- Improving returns
- Diversifying and/or reducing risk
- Improving the chance of a positive outcome (i.e. helps you behave well)
- Reducing fees or taxes
Here too, we see only a small overlap in the Venn diagram.
It’s at this point that the comparison between reading a book and investing in a fund breaks down a bit. You see, when picking up a new book, whether or not to stick with it is a relatively easy decision – whether consciously or not, you weigh the other activities you might be doing with your valuable time, relative to how interested/hooked you are in the book.
If the book hooks you and delivers lots of pleasure, then it remains the center of your attention and the “to do” list will just have to wait. On the other hand, if the book doesn’t snag your attention, it gets tossed.
Investing is different…
The reality is that too many people remain wedded to awful holdings they should have sold a long time ago. Take a moment and think about what’s in your portfolio right now. Can you say, definitely, that every investment deserves to be in there? You’re certain of its benefit and value? (And if the answer is “I’m not sure” you might as well consider that a “no” for the purpose of this exercise. Go take our old article “The Zero Budget Portfolio” for a spin.)
This “put the book down” moment isn’t as clear to many investors for a handful of reasons – we become emotionally-wedded to certain investments, we see them lose tons of value and hold onto them hoping they’ll come back, we see them gain tons of value and hold onto them hoping they’ll gain even more, we buy based purely on the greed of riches from a “hot tip”…Often we forget the reason we bought the investment in the first place. The list goes on.
Given this challenge with booting an investment from of a portfolio, what should be our criteria be for “putting the book down?” Or alternatively, for even picking up the book in the first place?
Did you know there are over 10,000 mutual funds and ETFs? And that’s just in the United States.
We live in a world where you can essentially invest in the global market portfolio of stocks, bonds, real estate, and commodities for very low cost.
Let me repeat that, you can buy one, or multiple ETFs that will give you access to the global market portfolio. And this portfolio sets a very high bar for historical risk adjusted performance.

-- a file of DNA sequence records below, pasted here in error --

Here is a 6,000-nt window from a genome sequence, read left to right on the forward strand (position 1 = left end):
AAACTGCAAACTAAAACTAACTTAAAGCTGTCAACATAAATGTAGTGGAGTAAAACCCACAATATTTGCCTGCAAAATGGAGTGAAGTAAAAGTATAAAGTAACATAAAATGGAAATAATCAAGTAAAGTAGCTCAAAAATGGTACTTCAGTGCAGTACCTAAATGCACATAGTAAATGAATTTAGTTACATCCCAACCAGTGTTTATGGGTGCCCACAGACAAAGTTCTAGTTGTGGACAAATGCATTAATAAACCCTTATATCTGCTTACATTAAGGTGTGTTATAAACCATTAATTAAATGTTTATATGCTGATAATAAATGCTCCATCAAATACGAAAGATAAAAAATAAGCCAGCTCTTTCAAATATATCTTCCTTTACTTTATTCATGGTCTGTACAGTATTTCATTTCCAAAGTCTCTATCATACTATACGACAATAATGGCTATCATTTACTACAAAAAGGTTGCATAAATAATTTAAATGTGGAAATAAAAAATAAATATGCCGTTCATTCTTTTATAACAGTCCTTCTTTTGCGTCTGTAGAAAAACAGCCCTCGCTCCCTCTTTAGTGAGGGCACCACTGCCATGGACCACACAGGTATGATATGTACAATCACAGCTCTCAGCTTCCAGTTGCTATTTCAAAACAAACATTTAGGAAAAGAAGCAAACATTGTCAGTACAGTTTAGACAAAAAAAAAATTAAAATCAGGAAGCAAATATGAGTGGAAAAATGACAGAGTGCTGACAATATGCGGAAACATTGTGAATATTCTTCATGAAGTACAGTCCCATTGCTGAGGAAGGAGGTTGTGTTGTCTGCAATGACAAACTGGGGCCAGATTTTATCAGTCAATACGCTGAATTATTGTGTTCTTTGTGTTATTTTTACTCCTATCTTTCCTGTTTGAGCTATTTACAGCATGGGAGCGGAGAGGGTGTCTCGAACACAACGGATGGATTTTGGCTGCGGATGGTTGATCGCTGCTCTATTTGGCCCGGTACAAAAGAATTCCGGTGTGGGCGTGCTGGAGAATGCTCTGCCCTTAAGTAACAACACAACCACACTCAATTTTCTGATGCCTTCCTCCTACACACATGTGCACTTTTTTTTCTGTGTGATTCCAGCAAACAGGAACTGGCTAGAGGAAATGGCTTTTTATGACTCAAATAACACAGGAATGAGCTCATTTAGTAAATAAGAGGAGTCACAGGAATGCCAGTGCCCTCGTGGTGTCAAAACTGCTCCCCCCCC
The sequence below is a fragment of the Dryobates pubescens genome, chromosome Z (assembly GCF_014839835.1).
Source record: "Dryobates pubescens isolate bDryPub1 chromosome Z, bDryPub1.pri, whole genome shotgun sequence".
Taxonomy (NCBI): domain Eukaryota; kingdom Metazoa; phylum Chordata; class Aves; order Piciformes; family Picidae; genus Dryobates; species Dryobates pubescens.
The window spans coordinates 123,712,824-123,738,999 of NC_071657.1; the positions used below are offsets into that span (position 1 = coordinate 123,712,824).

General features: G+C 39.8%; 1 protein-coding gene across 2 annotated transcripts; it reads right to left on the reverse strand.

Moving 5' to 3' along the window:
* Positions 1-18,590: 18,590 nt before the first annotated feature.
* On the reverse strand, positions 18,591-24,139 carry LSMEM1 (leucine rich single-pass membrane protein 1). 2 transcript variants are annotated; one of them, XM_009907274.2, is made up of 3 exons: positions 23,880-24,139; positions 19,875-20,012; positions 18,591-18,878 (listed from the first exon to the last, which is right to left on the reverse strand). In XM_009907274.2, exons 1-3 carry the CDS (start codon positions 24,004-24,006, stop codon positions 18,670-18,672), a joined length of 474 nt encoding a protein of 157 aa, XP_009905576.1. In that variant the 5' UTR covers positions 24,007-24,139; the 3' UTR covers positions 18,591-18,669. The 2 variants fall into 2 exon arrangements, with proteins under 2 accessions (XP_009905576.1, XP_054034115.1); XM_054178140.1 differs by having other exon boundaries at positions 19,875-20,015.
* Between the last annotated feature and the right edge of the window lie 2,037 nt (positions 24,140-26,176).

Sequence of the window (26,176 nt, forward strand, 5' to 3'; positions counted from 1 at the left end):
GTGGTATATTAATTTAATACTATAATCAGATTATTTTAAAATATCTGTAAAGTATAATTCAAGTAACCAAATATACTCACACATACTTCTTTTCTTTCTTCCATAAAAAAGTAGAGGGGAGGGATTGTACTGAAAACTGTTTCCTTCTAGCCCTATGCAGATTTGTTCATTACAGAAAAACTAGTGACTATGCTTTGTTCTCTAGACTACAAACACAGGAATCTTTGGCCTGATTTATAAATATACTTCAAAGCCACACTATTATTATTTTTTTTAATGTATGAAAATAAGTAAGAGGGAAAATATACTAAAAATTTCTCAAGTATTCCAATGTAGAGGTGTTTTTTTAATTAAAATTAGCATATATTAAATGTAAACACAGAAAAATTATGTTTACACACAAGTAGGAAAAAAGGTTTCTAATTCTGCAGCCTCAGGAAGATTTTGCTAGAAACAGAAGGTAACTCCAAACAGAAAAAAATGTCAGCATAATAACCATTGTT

Historically this portfolio has returned about 9% per year, with 8% volatility, a 0.55 Sharpe ratio, and mild drawdowns of about -27%.
This global market portfolio becomes the investable benchmark “base case” portfolio.
So, as an investor, any new potential investment needs to clear one, or more, of the following four objectives to warrant an inclusion to this global market portfolio. (Likewise, any current investment needs to clear them to remain a holding.)
- Does the new fund improve the absolute returns of my portfolio?
- Does the new fund reduce the risk of my portfolio?
- Does the new fund improve the chances of my sticking to my plan?
- Does the new fund reduce the cost or tax efficiency of my portfolio?
Does your 2 and 20 tax-inefficient hedge fund check that box? Unlikely.
Does your flashy new thematic sector fund check any of the boxes? Fat chance.
What about investing in your cousin’s hot new startup? Probably not.
Taking a flyer on your neighbor’s favorite stock pick? No way.
My guess is that if you were to take your roster of funds and holdings and evaluate whether they hold up to the aforementioned objectives/criteria, most would fail.
This does not mean that the global market portfolio is the only reasonable choice for investors. Lots of asset allocations in our free Global Asset Allocation book are probably just fine.
Many times, I’ve also made clear my beliefs on value-add departures from this base case allocation. In fact, I clearly outline them in our white paper “The Trinity Portfolio”.
For example, I believe in tilting toward value, carry, and momentum, which check box 1 and perhaps 2. I also believe in trend following (boxes 2 and 3), tail risk (3 and maybe 2), as well as angel (1, 3, and 4) and farmland (2, 3 & 4) investing.
These departures from the global market portfolio work for me. I believe they are additive and worth the effort to include in the portfolio. However, I do my best to implement them in a systematic, low cost, tax-efficient manner. After all, building an automated process using tax efficient ETFs sets a very high hurdle for the addition of new funds and strategies.
Wrapping up, what’s important is that you find an investment approach that works for you. Yet it should set a high bar for after-tax and after-fee measures of risk and return. That way, when some fund manager pitches you the latest super proprietary, rigorous, high-tech alpha fund, you can politely reply:
“Hey bud, no one wants to invest in your shit”